Source: The Conversation (Au and NZ) – By Leonora Risse, Senior Lecturer in Economics, RMIT University
In an astonishing act of timing, Harvard University’s Professor Claudia Goldin published a paper on Monday titled Why Women Won. It mapped milestone moments in women’s rights in the United States from 1905 to 2023.
A few hours later, she was awarded the 2023 Nobel Prize in Economics “for having advanced our understanding of women’s labour market outcomes”.
Goldin became only the third woman to win the Nobel Memorial Prize in Economic Sciences, and the first to win it in her own right, not sharing it with a man.
For countless women in economics, and for advocates of gender equality more broadly, her recognition adds to the milestone moments she has documented in her own work.Decades of research have seen Goldin methodically collate data and archival stories, detective style, to uncover explanations for the rise and fall (and rise again) of women’s paid employment over the centuries, including:
the empowering effect of the contraceptive pill
the removal of legal restrictions on the employment of married women
the influx of women into higher education
the shift towards a services economy.
Uncovering reasons for the gender gaps that remain, Goldin has scrutinised contemporary work culture to identify the unhealthy phenomenon of “greedy work” in which employers demand excessive hours and 24/7 availability.
This creates a gender divide by penalising those workers – predominantly women – whose caregiving role collides with excessive employer expectations.
A practical takeaway from Goldin’s research is that gender gaps in economic outcomes can’t be merely attributed to women’s “choices” or “preferences”.
Her comprehensive account of women’s experiences shows these gender gaps arise from an interplay of wider factors; among them, societal norms, technological breakthroughs, institutional structures, and policy settings that push or pull women’s workforce participation in different directions.
Why Goldin’s Nobel matters
These insights are critical for policymakers, as they point to the need to improve systems and cultures, rather than placing the onus on individual women to change their behaviour.
This recognition is also a validation of Goldin’s style of research.
The Economics Nobel prize is not usually awarded for the generation of new knowledge, but instead prioritises new theoretical and conceptual methods.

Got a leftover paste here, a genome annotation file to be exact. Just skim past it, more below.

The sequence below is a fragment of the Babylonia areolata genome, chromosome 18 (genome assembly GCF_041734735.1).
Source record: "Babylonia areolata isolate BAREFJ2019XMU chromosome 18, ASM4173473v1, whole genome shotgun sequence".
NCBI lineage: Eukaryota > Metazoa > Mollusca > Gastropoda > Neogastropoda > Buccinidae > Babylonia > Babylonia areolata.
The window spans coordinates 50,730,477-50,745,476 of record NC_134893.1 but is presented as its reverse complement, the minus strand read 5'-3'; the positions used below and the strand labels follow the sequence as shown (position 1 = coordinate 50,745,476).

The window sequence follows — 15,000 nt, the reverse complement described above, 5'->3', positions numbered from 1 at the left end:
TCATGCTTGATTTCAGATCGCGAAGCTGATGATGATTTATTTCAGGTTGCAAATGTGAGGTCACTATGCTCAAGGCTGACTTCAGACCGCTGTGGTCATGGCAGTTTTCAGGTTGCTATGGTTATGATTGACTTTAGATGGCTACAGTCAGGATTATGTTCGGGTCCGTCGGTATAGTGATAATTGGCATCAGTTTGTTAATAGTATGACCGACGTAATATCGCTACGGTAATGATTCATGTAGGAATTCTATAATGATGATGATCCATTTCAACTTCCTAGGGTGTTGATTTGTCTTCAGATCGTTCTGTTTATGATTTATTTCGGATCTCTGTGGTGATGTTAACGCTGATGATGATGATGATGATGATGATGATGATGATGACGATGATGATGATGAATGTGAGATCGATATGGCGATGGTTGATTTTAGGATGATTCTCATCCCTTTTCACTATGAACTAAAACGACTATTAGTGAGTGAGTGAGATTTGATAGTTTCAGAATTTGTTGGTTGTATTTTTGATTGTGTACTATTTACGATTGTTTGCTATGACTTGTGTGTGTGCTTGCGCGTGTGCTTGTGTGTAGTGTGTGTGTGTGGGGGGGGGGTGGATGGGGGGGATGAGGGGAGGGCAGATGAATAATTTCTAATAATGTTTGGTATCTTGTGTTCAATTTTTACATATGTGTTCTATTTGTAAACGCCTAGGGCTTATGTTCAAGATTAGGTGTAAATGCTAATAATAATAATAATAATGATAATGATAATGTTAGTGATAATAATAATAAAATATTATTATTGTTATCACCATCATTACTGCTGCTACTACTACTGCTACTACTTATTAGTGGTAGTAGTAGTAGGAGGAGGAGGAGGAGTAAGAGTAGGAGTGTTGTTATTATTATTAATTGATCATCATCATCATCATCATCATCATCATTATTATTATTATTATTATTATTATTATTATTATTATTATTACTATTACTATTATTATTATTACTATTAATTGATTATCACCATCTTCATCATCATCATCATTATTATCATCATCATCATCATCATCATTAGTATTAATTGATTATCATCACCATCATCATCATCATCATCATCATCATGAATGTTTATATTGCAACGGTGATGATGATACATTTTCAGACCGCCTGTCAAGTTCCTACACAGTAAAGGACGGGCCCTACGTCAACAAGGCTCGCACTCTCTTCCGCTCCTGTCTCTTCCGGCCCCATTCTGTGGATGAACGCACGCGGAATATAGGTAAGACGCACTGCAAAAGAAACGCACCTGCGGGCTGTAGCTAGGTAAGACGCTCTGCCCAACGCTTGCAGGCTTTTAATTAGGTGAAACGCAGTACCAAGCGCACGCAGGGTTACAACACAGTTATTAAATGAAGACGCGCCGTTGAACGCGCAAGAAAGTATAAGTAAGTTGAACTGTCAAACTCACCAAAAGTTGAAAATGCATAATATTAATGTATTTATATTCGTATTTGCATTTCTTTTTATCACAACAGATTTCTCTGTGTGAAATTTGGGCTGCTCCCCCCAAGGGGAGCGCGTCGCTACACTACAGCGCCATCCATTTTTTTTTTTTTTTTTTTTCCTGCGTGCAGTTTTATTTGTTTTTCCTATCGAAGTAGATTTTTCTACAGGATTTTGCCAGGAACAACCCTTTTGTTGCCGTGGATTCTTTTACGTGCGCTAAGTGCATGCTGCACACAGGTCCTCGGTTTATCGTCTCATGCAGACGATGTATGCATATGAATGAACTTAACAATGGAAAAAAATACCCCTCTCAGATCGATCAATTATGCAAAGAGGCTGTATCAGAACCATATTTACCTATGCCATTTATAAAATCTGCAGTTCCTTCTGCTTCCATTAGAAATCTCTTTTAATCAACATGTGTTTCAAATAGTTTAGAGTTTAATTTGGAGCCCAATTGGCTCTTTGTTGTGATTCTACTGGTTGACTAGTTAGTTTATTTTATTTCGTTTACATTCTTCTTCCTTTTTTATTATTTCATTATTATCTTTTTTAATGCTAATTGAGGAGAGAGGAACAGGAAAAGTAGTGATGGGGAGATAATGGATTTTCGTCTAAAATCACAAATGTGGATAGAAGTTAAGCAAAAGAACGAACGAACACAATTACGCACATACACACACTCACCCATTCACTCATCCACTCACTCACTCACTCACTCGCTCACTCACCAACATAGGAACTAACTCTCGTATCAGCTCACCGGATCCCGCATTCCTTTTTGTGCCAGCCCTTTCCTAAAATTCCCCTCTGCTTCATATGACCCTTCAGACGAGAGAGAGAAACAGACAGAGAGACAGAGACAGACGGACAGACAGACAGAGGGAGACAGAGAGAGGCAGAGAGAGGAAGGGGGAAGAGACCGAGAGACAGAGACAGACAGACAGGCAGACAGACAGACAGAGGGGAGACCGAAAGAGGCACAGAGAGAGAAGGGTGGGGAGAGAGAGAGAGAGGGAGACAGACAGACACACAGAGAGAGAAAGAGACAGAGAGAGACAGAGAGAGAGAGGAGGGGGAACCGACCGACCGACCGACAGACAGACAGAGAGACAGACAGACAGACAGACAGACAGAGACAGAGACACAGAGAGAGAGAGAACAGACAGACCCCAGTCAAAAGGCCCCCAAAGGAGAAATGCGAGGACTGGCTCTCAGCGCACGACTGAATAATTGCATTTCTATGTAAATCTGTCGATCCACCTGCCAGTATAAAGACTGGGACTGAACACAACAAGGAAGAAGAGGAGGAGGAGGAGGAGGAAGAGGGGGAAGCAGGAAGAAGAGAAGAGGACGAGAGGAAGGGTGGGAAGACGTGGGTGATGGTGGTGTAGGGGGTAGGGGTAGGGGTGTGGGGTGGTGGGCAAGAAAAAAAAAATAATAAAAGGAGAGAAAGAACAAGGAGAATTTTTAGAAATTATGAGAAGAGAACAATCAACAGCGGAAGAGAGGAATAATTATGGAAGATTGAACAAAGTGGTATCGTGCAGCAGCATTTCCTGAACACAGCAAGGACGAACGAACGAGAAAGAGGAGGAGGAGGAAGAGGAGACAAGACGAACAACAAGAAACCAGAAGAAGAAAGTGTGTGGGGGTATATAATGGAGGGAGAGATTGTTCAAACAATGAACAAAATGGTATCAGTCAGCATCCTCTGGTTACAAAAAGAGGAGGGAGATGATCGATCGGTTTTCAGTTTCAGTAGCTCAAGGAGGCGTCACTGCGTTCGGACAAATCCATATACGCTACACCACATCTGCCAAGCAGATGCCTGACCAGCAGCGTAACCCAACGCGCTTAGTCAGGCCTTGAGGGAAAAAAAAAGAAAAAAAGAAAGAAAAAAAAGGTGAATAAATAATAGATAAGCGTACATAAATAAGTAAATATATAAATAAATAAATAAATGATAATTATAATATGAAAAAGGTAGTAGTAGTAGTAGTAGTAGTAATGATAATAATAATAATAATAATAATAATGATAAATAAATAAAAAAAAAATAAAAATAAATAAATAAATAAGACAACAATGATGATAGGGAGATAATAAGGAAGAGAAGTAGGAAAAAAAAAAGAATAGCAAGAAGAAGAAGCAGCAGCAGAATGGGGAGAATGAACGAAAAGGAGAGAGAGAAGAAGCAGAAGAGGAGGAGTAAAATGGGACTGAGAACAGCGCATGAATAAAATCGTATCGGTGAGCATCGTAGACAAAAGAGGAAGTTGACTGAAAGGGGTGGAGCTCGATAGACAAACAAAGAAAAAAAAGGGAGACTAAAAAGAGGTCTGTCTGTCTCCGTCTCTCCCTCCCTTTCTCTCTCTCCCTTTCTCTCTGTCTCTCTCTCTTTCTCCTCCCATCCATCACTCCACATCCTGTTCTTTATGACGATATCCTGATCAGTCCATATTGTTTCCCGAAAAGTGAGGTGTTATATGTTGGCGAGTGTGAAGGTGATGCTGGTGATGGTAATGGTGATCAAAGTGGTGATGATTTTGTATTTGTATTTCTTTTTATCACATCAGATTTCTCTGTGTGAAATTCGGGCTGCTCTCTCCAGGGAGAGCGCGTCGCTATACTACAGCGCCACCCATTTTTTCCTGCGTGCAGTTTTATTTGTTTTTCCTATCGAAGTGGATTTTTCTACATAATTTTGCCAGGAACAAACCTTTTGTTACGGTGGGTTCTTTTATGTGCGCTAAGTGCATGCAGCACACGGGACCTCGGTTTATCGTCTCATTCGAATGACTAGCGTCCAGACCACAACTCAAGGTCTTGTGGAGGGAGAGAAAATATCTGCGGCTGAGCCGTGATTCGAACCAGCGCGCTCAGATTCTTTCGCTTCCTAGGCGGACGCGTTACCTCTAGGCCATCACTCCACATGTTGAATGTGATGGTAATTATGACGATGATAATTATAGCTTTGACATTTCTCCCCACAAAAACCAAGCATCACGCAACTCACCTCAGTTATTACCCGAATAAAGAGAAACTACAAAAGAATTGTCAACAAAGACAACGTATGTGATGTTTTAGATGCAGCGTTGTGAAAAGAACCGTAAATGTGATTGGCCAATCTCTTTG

Goldin contributes both new insights and innovative methods through her investigation style, where she combs through historical archives and pays attention to the personal stories of women in order to make sense of the data.
Lived experiences and personal stories are often squeezed out of science. Goldin’s work affirms that economics – as a social science – requires them.
It also matters to economics itself
Goldin’s research carries important implications for addressing gender equality within the economics profession.
Economics has a longstanding history as a male-dominated discipline.
Despite improvements in recent years, women are still underrepresented in economics and a growing body of evidence shows that gender bias persists.
The research questions that Goldin has dedicated her career to are topics that have long been sidelined in mainstream economics, labelled by many in the profession as “special interest” topics not to be taken seriously.
In my earlier review of Goldin’s book, Career and Family : Women’s Century-Long Journey Toward Equity, I reflect on the importance of Goldin’s pioneering role for gender equality researchers like myself:
“As an economist who also researches gender equality issues – and is similarly motivated by the simple quest to better understand the reasons why we see such stark gender disparities in our economy – I find myself often confronted by accusations that my research is subjectively motivated by an ideological agenda; accusations designed to denigrate its value and question my research integrity.
“I am aware that other researchers in the field of gender equality, particularly women, encounter these disparaging blights on their professionalism too.
“The rich wealth of research and insights that Goldin has contributed to the economics profession throughout her career – arguably worthy of Nobel recognition – affirms that this stream of work is important.”
Goldin’s contribution extends beyond her academic papers.
In her role as President of the American Economic Association in 2013, Goldin put in place initiatives to more fully understand women’s low numbers in economics and to support more to join and stay in the field.
She did not merely research gender inequity from afar – she recognised where it prevailed within her own discipline and (as would be expected of an economist) took evidence-based action to address it.
While we have not yet achieved gender equity, awarding the Nobel to a female economist for dedicating her career to understanding gender inequity – and helping to solve it – counts as a win for women in economics.
The author spent time at Harvard University as a Research Fellow in the Kennedy School of Government.
– ref. Sidelined no longer, Claudia Goldin wins the 2023 Nobel Prize in Economics for examining why gender pay gaps persist – https://theconversation.com/sidelined-no-longer-claudia-goldin-wins-the-2023-nobel-prize-in-economics-for-examining-why-gender-pay-gaps-persist-215339